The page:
Discussion: Sawmill regulations for lumber hauling trucks state that "...binders shall provide adequate means to secure the load against any movement during transit" [CFR 1910.265 (c) (30)(xii)(b)]. In this case, the logs on the truck trailer were secured with only one chain in the middle of the load which was the normal practice for this logging operation. When the binder that secures the chain was loosened, an unstable log on top of the load rolled off. In this case having another chain on the load may have decreased the shifting of the logs during transport as well as decreased the risk of a log falling off the truck unexpectedly.
Recommendation #4: Sawmill owners should develop and enforce written safety policies that include proper procedures for unloading log trucks on the premises.
Discussion: Enforcing safe procedures and providing proper training would help ensure that log trucks are unloaded properly, providing a safe work environment for loggers, drivers, and the employees of the mill. In this case the victim was not an employee of the sawmill, however loggers and truck drivers who do business with the mill should be expected to follow the established procedures.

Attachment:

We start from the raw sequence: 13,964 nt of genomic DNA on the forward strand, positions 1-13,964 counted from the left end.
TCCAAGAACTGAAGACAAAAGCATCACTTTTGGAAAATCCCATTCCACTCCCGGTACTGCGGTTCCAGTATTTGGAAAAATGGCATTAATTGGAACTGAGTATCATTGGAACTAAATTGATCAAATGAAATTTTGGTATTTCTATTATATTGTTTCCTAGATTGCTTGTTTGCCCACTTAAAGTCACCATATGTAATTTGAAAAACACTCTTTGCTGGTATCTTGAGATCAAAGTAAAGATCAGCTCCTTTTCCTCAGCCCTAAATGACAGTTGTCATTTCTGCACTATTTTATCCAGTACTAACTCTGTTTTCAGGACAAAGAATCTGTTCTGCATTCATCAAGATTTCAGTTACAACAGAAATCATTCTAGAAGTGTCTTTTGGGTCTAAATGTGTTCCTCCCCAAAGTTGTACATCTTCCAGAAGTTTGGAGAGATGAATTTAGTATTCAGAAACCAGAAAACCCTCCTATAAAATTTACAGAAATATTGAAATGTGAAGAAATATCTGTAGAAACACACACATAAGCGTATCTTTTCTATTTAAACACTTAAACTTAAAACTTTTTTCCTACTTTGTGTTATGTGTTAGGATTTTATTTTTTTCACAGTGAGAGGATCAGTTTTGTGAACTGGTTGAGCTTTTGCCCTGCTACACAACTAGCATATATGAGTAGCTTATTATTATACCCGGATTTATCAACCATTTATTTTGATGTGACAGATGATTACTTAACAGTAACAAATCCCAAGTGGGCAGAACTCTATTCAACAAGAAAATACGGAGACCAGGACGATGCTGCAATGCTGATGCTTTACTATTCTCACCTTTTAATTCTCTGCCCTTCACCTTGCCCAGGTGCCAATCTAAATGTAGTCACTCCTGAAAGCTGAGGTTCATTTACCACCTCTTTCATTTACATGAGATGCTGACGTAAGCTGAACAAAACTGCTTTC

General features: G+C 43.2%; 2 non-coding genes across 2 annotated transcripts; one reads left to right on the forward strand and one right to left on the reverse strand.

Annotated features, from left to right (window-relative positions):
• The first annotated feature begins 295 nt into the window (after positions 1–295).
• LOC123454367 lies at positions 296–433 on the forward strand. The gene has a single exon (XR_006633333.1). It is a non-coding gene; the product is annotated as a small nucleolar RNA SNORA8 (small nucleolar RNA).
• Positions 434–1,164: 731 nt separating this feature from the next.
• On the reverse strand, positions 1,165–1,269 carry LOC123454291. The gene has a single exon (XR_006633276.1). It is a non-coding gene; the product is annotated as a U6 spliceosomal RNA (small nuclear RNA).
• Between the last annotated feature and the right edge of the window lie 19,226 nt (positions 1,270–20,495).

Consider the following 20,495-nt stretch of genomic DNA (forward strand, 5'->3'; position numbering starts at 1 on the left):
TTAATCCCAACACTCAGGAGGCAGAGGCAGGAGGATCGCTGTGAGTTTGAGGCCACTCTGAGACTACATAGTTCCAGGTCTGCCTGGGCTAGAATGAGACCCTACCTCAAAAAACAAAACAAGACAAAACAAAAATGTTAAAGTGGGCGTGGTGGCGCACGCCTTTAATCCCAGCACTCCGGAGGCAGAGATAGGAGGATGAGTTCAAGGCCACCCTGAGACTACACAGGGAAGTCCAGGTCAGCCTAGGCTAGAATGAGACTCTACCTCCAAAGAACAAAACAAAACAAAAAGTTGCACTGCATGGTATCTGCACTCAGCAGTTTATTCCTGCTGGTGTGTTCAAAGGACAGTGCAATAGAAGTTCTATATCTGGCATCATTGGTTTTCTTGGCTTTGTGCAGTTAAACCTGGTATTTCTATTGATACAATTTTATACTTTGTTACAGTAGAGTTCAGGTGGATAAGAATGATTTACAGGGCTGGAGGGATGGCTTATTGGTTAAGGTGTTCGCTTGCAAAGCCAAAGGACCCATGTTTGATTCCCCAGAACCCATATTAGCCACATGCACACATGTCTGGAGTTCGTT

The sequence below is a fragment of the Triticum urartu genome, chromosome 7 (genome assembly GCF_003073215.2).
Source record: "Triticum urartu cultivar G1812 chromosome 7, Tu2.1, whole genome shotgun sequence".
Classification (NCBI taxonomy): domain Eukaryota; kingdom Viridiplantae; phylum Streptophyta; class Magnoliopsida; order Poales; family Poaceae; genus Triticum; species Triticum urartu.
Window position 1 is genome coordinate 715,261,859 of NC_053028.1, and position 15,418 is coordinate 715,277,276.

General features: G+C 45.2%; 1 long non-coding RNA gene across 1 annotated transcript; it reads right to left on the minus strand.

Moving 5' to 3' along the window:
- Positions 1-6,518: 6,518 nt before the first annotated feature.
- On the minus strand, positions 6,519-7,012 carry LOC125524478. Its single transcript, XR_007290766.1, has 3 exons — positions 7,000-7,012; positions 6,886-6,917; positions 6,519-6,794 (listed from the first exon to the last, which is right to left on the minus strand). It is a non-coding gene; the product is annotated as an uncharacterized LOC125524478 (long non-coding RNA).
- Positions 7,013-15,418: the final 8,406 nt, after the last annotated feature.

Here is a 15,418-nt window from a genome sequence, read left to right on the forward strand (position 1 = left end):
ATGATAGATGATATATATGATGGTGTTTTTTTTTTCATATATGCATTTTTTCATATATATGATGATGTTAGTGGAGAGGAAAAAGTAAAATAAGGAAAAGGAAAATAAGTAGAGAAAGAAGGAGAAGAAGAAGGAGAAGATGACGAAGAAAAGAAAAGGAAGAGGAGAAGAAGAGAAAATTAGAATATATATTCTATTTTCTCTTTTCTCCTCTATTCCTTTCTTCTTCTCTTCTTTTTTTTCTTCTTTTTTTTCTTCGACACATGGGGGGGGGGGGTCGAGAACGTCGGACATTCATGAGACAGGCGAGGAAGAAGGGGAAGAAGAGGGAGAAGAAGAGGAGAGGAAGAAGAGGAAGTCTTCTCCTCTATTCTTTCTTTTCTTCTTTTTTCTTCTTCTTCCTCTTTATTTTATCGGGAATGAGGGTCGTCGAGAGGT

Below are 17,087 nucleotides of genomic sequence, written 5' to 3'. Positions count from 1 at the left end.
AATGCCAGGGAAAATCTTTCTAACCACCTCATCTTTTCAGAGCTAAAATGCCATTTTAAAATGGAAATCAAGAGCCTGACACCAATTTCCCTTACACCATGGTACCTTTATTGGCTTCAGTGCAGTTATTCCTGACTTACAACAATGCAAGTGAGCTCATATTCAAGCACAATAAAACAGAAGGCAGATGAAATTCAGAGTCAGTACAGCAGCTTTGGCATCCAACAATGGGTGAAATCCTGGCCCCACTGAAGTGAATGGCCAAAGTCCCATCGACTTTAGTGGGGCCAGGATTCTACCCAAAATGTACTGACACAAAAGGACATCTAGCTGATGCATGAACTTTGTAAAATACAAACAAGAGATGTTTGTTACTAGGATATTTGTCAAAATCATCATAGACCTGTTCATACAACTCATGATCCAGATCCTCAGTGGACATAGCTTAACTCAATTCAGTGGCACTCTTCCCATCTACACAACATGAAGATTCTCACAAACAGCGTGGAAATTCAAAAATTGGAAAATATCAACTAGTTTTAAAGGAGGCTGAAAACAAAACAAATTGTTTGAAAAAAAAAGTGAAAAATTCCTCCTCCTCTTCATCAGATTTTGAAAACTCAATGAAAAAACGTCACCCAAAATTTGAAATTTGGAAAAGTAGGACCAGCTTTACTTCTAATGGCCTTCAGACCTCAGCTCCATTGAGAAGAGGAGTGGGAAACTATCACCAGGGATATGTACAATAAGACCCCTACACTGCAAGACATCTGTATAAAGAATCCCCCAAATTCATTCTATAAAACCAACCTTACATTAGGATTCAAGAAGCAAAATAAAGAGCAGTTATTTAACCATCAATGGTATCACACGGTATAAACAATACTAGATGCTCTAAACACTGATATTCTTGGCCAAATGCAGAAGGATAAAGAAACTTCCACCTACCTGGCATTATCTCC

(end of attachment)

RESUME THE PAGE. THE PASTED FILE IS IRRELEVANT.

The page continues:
Recommendation #5: Loggers should attend the Master Logger Program to learn safe logging practices.
Discussion: Loggers should be aware of proper procedures and safety practices to ensure a safe work environment. The 3-day Master Logger Program covers material concerning logging safety, appropriate personal protective equipment, and best management practices. For information about the Master Logger Program, contact Jeff Stringer at the University of Kentucky Department of Forestry (606/257-5994).
Timber Harvesting Safety. (1987) Washington, DC: American Pulpwood Association.
Occupational Safety and Health Standards for General Industry (29 CFR Part 1910). 1997. Chicago IL: CCH Incorporated.